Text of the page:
Lateral compartment OA with valgus deformity is a less common phenotype and consequently there are fewer studies supporting the use of osteotomy in this patient group. A distal femoral varus osteotomy (DFVO) is typically achieved using a medial closing wedge technique [7]. Outcomes for this type of surgery will also be discussed later in the chapter.

The popularity of osteotomy surgery has certainly been in decline since the introduction of arthroplasty surgery. For many surgeons, the latter offers consistent outcomes and is their treatment of choice for patients with established osteoarthritis. However, there is evidence that arthroplasty surgery has less satisfactory outcomes in high demand, young patients. It is our belief that modern osteotomy surgery offers a viable alternative for these patients and others, offering good outcomes and low complication rates.


14.1.1 Patient Selection


As with any orthopaedic procedure, careful patient selection is key to a successful outcome. Patients should be made aware from the outset that osteotomy surgery is a major undertaking with significant risks and requires considerable application and commitment with post-operative rehabilitation. As a result, it should only be considered when all other conservative measures have been exhausted.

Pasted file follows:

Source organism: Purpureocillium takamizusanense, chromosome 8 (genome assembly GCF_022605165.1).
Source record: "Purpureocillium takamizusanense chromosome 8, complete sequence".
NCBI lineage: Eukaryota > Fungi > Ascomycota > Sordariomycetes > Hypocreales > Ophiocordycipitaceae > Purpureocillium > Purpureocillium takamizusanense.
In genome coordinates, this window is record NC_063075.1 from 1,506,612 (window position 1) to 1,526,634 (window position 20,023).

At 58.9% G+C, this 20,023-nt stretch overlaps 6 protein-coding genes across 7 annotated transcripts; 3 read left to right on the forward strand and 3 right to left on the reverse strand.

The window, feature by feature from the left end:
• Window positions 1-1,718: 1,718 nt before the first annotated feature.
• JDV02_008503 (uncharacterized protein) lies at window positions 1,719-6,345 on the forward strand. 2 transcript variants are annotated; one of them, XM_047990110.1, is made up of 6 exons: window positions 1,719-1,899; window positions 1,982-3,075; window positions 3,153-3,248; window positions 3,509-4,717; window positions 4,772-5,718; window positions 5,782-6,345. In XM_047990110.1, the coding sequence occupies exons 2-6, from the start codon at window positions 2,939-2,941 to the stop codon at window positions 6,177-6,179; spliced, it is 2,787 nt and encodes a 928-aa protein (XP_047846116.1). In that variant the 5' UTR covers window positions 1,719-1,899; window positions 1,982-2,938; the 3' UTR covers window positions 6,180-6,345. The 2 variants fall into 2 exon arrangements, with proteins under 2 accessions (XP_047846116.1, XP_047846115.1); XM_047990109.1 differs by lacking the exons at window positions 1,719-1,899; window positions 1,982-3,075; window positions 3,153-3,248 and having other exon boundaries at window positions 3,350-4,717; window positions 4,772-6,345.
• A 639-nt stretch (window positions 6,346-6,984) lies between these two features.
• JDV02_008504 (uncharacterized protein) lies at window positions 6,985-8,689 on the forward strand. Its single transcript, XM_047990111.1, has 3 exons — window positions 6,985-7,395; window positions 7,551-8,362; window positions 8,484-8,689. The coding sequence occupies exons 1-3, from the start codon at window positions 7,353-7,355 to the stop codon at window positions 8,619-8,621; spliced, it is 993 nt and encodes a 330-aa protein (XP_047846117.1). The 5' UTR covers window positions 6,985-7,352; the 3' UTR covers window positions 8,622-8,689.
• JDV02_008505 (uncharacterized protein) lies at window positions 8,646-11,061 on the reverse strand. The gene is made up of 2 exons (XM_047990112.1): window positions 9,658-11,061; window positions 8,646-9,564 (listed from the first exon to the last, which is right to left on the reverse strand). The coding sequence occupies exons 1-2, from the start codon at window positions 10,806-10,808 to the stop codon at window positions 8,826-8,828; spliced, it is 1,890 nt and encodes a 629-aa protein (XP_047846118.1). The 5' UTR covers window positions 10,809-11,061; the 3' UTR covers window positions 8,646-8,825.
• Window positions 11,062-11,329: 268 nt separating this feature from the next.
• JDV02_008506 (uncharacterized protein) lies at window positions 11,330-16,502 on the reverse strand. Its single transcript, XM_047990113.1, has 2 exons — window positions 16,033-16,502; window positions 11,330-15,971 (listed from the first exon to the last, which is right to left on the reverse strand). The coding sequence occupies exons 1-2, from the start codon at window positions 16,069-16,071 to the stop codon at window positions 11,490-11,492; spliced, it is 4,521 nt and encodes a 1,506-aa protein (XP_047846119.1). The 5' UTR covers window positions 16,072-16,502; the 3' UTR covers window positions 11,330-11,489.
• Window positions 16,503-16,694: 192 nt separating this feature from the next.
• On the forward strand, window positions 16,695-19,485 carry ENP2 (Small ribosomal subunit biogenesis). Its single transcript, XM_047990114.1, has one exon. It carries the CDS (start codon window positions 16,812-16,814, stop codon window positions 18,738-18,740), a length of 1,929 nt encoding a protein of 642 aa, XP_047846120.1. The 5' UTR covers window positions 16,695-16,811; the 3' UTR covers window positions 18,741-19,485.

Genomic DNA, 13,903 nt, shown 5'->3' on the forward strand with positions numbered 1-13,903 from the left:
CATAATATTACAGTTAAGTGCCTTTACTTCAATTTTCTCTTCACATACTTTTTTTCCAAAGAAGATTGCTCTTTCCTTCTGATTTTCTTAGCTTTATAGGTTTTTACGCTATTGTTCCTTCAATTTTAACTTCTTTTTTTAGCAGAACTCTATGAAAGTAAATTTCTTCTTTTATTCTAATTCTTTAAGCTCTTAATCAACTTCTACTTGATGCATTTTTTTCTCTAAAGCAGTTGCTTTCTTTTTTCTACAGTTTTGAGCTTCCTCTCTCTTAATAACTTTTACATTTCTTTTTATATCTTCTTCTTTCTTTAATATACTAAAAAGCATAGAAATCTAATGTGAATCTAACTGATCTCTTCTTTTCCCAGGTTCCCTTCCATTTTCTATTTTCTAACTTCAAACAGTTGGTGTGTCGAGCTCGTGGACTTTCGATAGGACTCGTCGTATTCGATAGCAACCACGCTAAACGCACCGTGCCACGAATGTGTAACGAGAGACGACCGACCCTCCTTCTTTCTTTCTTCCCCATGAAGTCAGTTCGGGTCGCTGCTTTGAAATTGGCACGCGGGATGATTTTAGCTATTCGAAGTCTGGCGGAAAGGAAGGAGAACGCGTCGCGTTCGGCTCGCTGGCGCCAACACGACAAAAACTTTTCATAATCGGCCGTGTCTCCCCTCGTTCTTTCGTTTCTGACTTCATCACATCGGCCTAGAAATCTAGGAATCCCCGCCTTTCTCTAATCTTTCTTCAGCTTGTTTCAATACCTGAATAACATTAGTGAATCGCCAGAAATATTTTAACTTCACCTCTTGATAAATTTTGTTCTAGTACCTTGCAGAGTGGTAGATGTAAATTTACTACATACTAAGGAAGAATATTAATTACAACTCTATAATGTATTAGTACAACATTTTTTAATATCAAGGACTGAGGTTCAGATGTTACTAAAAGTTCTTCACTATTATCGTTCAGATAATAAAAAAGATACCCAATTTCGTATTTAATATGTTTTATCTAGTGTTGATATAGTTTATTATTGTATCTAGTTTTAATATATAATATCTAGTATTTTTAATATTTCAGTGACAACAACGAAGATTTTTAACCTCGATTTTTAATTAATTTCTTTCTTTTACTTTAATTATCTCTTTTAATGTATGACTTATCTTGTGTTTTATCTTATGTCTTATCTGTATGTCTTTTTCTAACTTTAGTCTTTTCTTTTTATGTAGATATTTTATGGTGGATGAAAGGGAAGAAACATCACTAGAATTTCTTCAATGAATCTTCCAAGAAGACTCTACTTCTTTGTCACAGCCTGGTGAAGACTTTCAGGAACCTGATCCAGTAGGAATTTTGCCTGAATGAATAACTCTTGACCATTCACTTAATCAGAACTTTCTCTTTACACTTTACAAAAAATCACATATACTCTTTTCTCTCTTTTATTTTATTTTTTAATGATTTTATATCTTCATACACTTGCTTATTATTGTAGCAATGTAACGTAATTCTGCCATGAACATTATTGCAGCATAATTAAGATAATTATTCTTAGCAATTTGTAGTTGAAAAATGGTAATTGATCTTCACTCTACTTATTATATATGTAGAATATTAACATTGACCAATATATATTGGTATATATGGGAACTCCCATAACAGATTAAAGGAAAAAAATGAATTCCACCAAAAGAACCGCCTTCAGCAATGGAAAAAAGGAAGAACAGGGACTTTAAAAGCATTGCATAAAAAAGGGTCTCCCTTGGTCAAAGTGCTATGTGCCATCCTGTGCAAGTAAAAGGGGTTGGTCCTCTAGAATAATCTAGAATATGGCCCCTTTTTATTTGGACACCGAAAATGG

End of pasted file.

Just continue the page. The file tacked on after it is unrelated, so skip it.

A thorough clinical history and examination is essential. Important considerations include the patient’s age, body mass index (BMI), smoking status, medical co-morbidities and any history of prior trauma or surgery. In addition to current activity level, it is valuable to gain an understanding of the patient’s expected activity level following osteotomy. Patients should be made aware that although a return to sport is expected they will typically not recover their pre-pathology level of activity [8]. Clinical examination should include an evaluation of alignment, soft tissue integrity, ligamentous stability and neurovascular status. In addition, the range of movement and the presence of any fixed flexion deformity should be documented. The presence of any active infection locally or systemically should preclude surgery.